The Paris Metro (subway) system is wonderfully organized and well connected. You’re never far from a station, and you usually won’t wait more than five minutes for the next train. For a major city’s public transit, the Metro is relatively clean and safe. Sometimes you even get the occasional singer-songwriter playing guitar on the train, or a guy breaking it down on the saxophone, or if you’re really lucky, that one lady who drags an entire karaoke machine onto the train so she can serenade you in Spanish.
Anyway, riding the Paris Metro for the first time can be confusing, so I’ll detail each step for you below.
Step 1: Locate the correct Metro station
Which Metro station you enter depends on where you want to go. There are 14 Metro lines in Paris, each assigned a color and number. Some stations connect to the RER (high-speed trains that travel farther out of the city limits), which is completely different.
The easiest way to know which Metro station you need to go to is to download the official RATP app and/or the Visit Paris by Metro app. These are great because they’ll calculate travel time, alternate transit routes, and even tell you if there are delays. Alternatively, you can use Google Maps or look up the Paris Metro maps on the RATP website.
On the street, you can locate the Paris Metro stations by red signs that say “Metro”
Or yellow and green signs that say “Metropolitain.” You then descend the staircase.
TIP: To avoid being uncomfortably crammed onto a train, avoid rush hour times, which are roughly 7-9am and 5-7pm.
Step 2: Buy your Metro tickets/passes
Once below, you’ll see automated machines and/or a ticket booth window with an employee.
If your French is not so good, you can use the machines, which give you an English option. (You could also invest in a French phrasebook for your trip.)
Buy the single tickets if you’re staying a short time or the Navigo passes if you’re staying one week or longer. NOTE: To buy the Navigo card for the FIRST time, you must talk to an actual person. The machines do NOT dispense the Navigo cards, they only reload existing ones.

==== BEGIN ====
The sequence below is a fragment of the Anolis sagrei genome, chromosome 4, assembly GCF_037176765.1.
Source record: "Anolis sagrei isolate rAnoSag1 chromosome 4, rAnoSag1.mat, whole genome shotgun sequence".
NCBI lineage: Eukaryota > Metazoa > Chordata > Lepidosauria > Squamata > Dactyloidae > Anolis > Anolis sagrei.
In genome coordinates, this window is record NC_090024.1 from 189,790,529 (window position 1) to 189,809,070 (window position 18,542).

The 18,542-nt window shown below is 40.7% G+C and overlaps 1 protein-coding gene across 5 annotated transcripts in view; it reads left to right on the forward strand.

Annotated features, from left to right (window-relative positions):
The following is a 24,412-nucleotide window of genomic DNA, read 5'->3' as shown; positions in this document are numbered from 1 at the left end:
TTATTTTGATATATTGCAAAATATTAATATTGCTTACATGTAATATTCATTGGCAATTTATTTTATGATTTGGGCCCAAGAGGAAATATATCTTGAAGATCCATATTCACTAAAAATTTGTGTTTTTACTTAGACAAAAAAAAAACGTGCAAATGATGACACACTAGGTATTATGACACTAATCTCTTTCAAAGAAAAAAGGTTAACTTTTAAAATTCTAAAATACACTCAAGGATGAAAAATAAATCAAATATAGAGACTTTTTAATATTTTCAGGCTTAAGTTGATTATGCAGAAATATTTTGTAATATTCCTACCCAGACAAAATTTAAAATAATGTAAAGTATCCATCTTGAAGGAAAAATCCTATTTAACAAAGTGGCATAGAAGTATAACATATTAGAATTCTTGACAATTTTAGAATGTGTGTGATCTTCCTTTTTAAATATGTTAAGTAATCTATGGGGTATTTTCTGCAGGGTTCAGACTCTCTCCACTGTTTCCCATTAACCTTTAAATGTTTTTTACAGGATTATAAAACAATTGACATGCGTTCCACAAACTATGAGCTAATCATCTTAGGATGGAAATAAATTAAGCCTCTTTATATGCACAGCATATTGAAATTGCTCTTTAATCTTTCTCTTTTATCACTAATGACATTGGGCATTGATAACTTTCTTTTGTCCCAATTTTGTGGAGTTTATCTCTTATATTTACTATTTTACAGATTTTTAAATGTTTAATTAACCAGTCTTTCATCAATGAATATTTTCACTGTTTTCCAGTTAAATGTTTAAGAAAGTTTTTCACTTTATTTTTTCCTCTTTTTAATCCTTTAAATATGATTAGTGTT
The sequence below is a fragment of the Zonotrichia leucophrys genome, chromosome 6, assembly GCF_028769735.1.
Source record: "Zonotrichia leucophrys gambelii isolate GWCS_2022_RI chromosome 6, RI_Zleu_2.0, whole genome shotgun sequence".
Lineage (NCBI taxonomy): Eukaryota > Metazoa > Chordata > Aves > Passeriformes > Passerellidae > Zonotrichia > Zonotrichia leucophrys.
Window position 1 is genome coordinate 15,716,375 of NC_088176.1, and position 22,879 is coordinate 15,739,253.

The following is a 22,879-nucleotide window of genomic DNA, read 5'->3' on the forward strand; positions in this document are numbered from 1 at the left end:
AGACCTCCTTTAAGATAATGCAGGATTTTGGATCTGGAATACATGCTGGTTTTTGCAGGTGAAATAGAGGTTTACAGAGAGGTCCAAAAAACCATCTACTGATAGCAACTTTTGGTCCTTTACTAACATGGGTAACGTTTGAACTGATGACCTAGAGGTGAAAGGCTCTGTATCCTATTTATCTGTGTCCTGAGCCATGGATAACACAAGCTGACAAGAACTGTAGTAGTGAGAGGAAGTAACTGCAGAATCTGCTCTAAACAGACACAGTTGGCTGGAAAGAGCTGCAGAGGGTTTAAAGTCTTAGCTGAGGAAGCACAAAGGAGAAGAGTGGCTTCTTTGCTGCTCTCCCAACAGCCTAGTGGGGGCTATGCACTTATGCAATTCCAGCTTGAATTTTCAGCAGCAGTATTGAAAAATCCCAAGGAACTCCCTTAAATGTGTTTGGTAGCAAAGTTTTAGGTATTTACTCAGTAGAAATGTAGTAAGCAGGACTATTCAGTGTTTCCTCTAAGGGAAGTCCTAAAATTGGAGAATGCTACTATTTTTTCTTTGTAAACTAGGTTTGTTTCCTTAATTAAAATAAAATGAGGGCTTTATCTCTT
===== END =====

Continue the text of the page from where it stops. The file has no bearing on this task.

For details on all the different ticket and pass types, visit the RATP page: http://www.ratp.fr/en/ratp/c_20585/travel-passes-and-fares/ (Use Google Translate to translate it into English if needed.)
Step 3: Place your ticket/pass into the turnstile machines
If you have a ticket, place the little rectangle paper into the slot at the front of the machine (doesn’t matter which side you turn the ticket). The ticket will pass through and pop up at the top of the machine. Take your ticket, and walk through the turnstile. TIP: Do this quickly! If you wait too long, the ticket will time out and you won’t be able to walk through the turnstile.
If you have a Navigo pass, simply touch it to the top of the turnstile on the purple plastic part that says “Navigo.” The machine will beep and you can walk through the turnstile. TIP: If you tag on with Navigo, enter the turnstile, and then walk back out for whatever reason, and then try to tag on again, it WILL NOT let you. So don’t do this…or if you do, walk to another station and try to tag on there.